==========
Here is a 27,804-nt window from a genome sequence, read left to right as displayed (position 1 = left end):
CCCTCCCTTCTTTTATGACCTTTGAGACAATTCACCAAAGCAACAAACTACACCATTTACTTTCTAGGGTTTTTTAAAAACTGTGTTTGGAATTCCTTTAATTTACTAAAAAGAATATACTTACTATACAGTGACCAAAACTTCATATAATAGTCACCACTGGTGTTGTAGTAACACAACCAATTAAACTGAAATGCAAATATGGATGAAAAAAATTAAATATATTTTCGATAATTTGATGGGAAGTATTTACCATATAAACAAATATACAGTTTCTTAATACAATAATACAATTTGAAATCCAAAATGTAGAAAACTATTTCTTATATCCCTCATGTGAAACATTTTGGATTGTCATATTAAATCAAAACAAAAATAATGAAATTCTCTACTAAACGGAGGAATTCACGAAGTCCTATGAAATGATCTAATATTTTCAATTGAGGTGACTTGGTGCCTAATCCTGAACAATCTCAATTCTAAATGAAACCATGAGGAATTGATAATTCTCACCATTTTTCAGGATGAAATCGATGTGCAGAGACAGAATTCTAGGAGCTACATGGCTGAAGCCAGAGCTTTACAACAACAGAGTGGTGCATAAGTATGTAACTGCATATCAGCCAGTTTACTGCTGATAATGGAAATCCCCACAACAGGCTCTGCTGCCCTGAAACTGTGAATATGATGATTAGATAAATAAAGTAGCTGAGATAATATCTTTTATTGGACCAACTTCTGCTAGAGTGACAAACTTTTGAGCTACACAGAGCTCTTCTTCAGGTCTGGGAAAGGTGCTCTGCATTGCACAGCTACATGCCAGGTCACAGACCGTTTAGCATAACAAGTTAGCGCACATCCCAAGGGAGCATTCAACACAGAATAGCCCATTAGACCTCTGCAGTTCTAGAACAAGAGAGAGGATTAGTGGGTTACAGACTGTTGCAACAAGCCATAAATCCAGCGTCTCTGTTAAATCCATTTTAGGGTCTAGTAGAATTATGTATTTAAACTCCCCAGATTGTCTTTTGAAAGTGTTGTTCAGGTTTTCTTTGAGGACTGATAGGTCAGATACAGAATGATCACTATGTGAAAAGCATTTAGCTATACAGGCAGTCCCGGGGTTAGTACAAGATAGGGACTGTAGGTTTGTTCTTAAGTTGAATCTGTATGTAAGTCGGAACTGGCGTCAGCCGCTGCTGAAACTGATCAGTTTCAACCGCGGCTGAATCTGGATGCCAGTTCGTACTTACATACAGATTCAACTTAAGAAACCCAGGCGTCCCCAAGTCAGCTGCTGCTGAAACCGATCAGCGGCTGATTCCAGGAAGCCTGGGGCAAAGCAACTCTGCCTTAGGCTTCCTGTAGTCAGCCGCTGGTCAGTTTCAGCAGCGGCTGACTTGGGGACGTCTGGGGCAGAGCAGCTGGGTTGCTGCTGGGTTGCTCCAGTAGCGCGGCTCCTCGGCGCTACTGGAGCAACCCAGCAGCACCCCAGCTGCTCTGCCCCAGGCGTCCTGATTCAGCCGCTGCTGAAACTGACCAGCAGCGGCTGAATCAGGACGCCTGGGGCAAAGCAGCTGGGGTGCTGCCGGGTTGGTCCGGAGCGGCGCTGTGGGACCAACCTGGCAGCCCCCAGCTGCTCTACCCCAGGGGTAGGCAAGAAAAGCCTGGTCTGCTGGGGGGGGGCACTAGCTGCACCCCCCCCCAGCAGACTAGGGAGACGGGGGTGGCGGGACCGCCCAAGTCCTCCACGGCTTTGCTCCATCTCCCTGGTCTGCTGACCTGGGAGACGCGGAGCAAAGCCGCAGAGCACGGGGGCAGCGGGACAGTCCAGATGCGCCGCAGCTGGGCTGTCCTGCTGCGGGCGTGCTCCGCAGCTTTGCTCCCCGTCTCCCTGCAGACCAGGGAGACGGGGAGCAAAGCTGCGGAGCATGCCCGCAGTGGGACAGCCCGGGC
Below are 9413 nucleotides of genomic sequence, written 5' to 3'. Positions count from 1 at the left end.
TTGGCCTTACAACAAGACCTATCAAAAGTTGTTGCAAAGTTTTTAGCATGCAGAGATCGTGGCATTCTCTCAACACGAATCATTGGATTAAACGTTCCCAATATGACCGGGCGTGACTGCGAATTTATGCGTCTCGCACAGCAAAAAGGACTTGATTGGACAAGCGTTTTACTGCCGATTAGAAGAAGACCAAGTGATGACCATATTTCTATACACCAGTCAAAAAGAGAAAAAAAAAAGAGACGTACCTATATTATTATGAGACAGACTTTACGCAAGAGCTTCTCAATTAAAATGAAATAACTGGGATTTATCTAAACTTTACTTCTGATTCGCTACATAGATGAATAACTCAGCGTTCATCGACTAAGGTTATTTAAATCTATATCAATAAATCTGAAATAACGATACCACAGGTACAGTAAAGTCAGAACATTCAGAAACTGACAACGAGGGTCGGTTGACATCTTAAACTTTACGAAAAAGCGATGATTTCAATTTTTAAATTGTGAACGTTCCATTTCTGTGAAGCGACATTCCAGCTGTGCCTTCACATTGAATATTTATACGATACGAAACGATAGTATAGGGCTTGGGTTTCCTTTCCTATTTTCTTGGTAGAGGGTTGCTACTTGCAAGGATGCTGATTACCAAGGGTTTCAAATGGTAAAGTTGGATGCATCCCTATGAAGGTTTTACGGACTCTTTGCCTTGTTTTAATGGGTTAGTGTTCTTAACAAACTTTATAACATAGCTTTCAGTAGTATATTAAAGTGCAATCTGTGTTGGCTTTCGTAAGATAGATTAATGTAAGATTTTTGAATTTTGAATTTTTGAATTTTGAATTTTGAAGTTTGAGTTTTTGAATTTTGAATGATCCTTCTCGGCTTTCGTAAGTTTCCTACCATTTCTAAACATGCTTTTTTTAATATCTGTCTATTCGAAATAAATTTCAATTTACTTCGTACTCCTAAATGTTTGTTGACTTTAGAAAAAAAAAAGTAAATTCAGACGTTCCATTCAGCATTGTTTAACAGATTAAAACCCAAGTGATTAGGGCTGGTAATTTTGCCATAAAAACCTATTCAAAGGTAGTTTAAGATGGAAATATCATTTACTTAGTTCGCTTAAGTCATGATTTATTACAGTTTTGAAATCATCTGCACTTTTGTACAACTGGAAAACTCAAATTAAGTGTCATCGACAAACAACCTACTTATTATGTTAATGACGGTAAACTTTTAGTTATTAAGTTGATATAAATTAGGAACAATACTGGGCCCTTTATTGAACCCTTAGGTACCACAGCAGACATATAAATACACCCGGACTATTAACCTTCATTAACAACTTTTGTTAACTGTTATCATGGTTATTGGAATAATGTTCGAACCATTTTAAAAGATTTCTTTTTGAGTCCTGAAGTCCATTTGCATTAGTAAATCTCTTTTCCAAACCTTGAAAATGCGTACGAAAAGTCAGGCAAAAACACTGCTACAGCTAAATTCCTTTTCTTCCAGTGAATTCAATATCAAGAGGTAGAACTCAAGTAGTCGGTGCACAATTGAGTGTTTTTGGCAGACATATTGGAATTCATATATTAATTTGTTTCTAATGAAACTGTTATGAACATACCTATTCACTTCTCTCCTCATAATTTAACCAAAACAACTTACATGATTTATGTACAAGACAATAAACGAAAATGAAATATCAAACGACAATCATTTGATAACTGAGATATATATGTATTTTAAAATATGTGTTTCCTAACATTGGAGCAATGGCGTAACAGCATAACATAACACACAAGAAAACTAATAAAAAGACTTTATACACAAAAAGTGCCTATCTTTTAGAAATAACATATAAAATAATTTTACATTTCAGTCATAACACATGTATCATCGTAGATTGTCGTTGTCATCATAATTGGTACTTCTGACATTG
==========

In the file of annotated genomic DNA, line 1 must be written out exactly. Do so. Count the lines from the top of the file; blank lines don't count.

Here is a 27,804-nt window from a genome sequence, read left to right as displayed (position 1 = left end):